Recognizing what causes stress within the workplace is the first step in managing There are many stressors in the workplace that people need to recognize in order to correct manage their stress. One of the most common job-related stress is the stress that a person can incur from a deadline that a person receives from their supervisor. When a person gets a deadline, the deadline helps a person meet the goals that are needed to accomplish the task that has been given to the person. If not managed well, the deadline can cause great stress and put undue pressure on a person. Procrastination is the enemy of a deadline.
If a person continues to put a project aside and decides that there are more important tasking that need to be worked instead of the other project, they may miss their deadline. Time management can help alleviate the stress of the deadline. Another stressor in the workplace is pressure from a person’s supervisor. The pressure a person receives from their supervisor may be from job performance and as mentioned above, deadlines. A person’s supervisor is the person who monitors that person’s work progress and ensures the tasking that are given to the person are completed within the allotted timeframe.
Depending on the relationship of the worker and the supervisor, hopefully the supervisor recognizes the the stress that the tasking is being put upon the worker and advises the worker to either take a break or take their time to alleviate the worker’s stress. One of the last and probably biggest stressors from a workplace is stress that a worker receives from co-workers. Whether it is direct or indirect, the interaction that a worker has with their co-workers can some stress.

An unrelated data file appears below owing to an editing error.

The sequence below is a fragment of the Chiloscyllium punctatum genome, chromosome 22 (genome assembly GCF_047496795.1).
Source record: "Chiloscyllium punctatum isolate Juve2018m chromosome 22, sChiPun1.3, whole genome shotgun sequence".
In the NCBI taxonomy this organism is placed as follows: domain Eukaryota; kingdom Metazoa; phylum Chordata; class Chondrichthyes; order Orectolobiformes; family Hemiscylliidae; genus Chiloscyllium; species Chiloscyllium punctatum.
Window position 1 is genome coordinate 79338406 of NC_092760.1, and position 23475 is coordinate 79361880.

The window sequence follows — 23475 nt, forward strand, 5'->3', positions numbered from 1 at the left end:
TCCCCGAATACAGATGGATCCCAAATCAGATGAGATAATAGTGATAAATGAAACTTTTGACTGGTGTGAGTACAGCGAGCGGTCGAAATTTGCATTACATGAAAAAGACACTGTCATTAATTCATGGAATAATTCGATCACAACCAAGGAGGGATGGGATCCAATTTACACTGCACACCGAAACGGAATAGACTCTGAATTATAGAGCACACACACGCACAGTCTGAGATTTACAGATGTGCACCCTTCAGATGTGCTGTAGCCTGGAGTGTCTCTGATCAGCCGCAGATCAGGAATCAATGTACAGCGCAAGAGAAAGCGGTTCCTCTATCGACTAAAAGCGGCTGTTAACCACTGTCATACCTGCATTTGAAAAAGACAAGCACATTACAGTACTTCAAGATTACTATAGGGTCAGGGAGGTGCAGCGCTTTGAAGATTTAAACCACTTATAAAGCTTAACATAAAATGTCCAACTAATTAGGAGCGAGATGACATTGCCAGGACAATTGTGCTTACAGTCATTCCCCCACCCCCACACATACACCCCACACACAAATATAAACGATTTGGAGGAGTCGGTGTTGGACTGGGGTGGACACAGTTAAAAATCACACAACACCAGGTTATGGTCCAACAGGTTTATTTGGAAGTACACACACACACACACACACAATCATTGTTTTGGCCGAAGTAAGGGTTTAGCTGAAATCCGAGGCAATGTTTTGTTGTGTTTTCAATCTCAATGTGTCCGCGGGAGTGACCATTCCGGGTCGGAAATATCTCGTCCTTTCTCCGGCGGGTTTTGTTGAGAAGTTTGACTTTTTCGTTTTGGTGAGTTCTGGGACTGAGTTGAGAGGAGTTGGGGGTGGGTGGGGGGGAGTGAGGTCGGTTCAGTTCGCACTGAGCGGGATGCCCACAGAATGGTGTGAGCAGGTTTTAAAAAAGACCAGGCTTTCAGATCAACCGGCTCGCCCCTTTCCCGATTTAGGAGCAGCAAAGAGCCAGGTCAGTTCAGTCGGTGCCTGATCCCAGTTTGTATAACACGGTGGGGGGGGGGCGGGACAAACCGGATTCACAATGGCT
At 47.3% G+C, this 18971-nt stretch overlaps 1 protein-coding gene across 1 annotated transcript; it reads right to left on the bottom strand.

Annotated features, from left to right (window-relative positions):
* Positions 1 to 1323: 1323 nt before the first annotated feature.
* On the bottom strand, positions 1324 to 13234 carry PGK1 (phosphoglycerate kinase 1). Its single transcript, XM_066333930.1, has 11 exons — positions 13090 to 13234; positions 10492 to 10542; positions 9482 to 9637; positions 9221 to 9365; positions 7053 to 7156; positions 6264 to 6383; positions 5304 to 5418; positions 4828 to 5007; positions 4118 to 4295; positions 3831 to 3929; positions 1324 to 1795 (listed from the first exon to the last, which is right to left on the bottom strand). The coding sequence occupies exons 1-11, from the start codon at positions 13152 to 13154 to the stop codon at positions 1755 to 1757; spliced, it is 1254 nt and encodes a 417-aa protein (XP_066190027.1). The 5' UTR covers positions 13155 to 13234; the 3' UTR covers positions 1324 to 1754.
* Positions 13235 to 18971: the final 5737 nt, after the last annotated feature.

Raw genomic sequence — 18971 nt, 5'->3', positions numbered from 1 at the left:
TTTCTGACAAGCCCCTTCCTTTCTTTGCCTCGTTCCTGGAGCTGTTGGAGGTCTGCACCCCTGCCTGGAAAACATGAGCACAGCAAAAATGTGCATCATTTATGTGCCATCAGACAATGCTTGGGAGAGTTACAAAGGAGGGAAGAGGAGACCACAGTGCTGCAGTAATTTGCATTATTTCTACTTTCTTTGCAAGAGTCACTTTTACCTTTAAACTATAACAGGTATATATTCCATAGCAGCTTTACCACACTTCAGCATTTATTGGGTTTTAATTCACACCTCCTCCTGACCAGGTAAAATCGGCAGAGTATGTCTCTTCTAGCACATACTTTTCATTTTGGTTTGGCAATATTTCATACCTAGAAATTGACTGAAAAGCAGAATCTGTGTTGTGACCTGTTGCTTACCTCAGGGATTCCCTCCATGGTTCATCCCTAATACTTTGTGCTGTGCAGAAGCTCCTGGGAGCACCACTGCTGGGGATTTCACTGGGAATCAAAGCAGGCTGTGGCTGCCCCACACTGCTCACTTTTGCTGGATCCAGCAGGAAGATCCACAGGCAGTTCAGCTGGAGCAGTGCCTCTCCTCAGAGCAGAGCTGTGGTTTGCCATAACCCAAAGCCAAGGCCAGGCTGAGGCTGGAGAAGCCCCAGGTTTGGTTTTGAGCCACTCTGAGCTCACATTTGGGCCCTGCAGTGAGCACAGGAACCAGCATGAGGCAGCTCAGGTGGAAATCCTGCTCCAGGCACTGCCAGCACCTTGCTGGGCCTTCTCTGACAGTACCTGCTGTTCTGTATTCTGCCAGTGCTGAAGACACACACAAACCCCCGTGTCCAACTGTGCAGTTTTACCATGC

The direct stress that a worker can receive from a co-worker can be non-responsiveness to tasking, the punctuality of the the co-worker, and the lack of courtesy that is given to each other. Indirect stress could be the attitudes of the co-workers that a worker could receive from each other. When a team is put together to do a tasking, it is important that team has good communication between each of the the team members, if there is no communication then there is no way for the team members know if the tasking is being properly accomplished.
The non-communication can cause undue stress on the team when just a statement declaring the work is being completed cause alleviate the stress for the team. Punctuality is important and when a worker or supervisor is waiting on another worker, it can cause some anxiety for the other worker or supervisor. No one likes to be late, everyone’s time is important and no one likes that feeling with waiting for someone, it can cause some anxiety. The last direct stressor that a person can receive from their co-workers is lack of overall courtesy that a worker receives from a co-worker.
Common courtesy goes a long way when people interact with each other. If a person does not receive the courtesy that is deserved by all people, that can cause undue stress to a person. People are emotionally beings and when put in a situation that is hostile or unsociable, people have the tendency to have their stress increase. To be polite and “do onto others as you would do unto you” goes a long way in the workplace. Indirect stress from co-workers can be just as important to monitor as the direct stress that is received from the co-workers.